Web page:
This insurance is ideal for those that work out of a home office. Most homeowners’ insurance policies do not cover a home office. However, an insurance policy for a home-based business provides the protection you need.

Tip #5 – Trademark Names, Logos, or Slogans

If your business is going to have an online presence, you should get your business name trademarked. Even if you have a DBA name or are incorporated, it doesn’t provide the same protection in the states where your business isn’t registered. There is no legal requirement to have a trademark. But it does provide you with more protection.

On the other side of things, you also want to ensure that the business name you select isn’t already trademarked. It’s a good idea to check with the US Patent Office to see if the business name has already been protected. If not, ensure you take the proper steps to trademark it.

Tip #6 – State and Local Taxes

You should understand your tax obligations. Most likely, you will have to pay taxes other than income tax. For example, many independent contractors are self-employed and are subject to also paying Self-Employment (SE) Tax. SE Tax includes the employer and employee halves of Social Security and Medicare (FICA). You may have to consult a tax professional to have a clear understanding of which taxes you owe.

Tip #7 – Employer Identification Number (EIN) from the IRS

If you are a corporation or partnership, you must have an Employer Identification Number (EIN) from the IRS. You also need an EIN if you have employees. An EIN identifies your business for tax purposes. For example, it can open a bank account for your business, file tax returns, and apply for licenses with an EIN. If your business is a sole proprietorship or single-member LLC, you are not required to obtain an EIN. However, you may still choose to because it helps to create additional separation between business and personal liability. It also shields your social security number on business documents and helps protect against identity theft.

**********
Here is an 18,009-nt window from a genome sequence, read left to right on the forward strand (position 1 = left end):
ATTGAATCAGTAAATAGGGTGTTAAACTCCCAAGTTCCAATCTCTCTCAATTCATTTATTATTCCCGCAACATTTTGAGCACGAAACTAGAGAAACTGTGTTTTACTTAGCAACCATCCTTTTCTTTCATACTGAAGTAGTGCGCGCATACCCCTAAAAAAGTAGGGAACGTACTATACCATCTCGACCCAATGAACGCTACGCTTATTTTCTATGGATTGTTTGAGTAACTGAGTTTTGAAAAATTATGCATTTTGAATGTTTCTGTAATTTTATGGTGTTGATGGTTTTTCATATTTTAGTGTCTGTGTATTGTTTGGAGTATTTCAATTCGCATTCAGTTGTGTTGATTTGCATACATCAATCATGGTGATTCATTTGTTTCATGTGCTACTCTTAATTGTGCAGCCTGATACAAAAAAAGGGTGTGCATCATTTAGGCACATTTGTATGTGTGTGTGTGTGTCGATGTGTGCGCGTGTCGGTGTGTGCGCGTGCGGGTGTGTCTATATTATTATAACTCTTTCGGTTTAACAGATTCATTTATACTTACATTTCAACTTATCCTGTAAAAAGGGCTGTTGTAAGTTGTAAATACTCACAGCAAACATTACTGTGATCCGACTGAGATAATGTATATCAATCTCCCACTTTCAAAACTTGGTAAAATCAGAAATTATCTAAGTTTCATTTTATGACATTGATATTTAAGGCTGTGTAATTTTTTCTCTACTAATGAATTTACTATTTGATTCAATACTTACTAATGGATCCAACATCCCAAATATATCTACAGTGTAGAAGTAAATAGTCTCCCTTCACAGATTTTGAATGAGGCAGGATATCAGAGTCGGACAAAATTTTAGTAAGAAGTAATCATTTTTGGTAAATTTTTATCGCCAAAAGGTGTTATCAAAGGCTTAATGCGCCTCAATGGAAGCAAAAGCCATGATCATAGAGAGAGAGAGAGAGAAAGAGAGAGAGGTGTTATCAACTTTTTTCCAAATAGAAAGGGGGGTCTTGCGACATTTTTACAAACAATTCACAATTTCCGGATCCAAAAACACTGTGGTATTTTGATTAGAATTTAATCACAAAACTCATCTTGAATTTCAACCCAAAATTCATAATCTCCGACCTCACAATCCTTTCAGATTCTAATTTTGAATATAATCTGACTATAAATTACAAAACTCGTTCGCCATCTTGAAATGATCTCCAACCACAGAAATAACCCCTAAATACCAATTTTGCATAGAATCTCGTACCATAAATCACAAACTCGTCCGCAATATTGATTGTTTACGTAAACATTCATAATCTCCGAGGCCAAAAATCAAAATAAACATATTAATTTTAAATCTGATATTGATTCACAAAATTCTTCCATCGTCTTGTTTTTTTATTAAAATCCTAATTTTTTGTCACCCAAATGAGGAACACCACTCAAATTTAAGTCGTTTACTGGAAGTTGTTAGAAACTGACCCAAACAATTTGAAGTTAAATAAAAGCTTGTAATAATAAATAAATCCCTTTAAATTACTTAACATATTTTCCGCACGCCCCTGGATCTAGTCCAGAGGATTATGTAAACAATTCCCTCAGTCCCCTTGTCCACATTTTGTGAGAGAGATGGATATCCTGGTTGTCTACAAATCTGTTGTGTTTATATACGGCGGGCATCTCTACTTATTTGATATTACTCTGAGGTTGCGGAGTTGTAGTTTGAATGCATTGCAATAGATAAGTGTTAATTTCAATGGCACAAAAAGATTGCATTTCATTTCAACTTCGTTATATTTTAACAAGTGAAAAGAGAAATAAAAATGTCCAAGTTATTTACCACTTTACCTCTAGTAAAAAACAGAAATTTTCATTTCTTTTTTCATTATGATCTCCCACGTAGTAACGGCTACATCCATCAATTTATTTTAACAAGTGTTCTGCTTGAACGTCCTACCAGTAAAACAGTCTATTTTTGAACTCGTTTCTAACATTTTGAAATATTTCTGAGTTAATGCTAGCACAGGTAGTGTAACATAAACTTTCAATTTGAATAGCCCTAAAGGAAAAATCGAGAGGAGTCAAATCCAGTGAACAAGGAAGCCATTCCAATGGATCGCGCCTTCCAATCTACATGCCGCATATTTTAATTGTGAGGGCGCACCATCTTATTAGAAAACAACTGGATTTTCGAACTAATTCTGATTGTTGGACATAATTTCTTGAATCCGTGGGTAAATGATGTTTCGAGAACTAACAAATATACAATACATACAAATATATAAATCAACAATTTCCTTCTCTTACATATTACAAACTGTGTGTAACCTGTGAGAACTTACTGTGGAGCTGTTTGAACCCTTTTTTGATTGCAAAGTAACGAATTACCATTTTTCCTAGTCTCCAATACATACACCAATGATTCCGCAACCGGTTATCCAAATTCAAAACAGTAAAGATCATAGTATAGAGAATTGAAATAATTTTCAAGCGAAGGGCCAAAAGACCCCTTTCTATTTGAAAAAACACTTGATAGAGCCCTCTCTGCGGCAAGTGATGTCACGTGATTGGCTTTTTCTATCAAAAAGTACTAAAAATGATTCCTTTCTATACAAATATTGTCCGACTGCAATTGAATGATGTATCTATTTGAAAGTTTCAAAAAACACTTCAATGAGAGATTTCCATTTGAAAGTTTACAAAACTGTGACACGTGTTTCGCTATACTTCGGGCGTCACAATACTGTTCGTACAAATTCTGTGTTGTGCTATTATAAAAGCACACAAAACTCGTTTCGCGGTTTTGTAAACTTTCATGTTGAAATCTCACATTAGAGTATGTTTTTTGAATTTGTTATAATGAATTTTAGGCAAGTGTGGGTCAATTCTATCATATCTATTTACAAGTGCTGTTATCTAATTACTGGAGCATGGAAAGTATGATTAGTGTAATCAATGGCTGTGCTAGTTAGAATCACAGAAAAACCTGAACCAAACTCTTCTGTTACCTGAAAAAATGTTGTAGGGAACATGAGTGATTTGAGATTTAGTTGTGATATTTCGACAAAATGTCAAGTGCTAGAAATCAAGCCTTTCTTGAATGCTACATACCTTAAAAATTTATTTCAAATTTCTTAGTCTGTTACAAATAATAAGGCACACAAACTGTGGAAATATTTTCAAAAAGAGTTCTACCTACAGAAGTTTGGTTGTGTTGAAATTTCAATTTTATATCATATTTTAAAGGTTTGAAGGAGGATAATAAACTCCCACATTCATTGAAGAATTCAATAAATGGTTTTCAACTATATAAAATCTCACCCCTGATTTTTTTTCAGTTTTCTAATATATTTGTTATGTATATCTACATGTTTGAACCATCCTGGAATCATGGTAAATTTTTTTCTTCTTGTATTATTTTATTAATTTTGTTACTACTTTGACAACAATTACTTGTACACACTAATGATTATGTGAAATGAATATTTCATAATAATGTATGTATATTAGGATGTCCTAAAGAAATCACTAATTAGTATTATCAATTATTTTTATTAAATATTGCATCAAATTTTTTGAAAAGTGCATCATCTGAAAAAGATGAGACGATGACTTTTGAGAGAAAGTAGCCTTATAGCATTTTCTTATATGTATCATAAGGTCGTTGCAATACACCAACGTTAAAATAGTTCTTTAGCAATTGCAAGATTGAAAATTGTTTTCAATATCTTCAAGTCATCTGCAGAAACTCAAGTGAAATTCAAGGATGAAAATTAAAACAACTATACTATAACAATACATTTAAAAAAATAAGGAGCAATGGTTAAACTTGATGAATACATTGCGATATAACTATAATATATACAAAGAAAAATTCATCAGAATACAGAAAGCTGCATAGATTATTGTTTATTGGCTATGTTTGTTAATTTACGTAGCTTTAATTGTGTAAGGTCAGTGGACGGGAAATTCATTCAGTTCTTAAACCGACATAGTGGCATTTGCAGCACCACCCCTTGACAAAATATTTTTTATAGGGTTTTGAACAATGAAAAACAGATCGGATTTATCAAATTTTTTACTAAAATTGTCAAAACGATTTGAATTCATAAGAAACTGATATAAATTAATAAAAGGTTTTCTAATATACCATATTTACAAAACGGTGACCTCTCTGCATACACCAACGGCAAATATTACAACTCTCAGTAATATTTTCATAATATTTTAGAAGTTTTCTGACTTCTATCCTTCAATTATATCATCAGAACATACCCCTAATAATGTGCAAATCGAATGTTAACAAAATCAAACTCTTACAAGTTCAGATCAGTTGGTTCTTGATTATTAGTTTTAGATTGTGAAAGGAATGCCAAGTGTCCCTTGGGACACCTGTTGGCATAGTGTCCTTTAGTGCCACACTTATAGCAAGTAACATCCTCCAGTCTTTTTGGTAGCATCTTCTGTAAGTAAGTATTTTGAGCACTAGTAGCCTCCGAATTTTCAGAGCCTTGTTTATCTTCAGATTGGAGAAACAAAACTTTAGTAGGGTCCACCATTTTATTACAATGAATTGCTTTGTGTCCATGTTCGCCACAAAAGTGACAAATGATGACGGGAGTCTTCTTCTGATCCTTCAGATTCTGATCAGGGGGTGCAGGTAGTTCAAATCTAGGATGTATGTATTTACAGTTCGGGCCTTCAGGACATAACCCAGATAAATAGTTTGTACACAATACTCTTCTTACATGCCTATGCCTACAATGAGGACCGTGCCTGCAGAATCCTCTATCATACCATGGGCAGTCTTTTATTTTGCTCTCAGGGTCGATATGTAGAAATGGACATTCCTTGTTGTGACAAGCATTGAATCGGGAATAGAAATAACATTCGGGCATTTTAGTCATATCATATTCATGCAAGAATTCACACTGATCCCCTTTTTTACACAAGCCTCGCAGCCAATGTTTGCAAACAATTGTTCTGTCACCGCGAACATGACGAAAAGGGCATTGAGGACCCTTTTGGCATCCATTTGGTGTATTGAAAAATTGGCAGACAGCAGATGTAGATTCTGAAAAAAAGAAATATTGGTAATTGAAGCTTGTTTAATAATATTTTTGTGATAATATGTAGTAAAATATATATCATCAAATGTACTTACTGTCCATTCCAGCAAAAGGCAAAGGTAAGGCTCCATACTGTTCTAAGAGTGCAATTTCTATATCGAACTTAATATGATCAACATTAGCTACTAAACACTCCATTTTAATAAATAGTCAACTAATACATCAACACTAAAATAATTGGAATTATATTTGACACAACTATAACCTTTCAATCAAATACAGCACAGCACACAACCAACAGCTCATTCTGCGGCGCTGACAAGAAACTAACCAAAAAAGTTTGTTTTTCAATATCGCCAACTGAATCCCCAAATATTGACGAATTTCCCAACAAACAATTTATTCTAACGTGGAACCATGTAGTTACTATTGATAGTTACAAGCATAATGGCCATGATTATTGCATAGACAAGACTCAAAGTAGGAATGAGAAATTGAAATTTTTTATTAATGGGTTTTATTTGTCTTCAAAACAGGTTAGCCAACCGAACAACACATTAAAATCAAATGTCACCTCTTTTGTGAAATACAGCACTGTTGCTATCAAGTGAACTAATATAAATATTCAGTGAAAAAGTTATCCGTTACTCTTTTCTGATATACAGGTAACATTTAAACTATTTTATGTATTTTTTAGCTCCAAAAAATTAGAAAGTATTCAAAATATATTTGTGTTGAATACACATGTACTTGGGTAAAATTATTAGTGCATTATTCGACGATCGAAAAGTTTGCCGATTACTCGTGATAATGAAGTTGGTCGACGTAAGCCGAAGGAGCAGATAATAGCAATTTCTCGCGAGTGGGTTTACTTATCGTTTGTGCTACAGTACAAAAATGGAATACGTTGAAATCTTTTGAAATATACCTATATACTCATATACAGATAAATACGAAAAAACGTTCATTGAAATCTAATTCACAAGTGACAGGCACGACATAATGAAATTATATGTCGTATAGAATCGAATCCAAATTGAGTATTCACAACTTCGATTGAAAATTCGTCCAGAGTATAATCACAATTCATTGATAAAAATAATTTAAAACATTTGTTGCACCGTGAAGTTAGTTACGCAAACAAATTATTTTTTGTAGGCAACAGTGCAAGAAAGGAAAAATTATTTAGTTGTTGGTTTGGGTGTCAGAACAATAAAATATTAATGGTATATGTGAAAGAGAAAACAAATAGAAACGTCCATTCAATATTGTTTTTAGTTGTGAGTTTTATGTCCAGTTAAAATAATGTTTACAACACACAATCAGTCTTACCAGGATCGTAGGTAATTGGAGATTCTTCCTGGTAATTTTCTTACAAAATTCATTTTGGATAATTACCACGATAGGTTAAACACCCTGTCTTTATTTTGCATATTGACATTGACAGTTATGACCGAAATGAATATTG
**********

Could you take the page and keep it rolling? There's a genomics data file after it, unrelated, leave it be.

Final Thoughts

You may want to consider getting a good lawyer for your business. This can be someone you can call to ask all your questions or rely on when things go wrong. You want to find someone that can answer all your questions, and you feel strongly that they can defend you and your business if needed. You want to invest time and money in finding the right legal counsel. 

Starting a business may not be easy, but it doesn’t have to be the hardest thing you’ve done. This article gives you a list of items to consider when starting your business. If you check off the items, your business will be in good shape. Keep in mind the items you can’t do or aren’t sure about are the ones you should talk about with your attorney.  

Published: July 12, 2023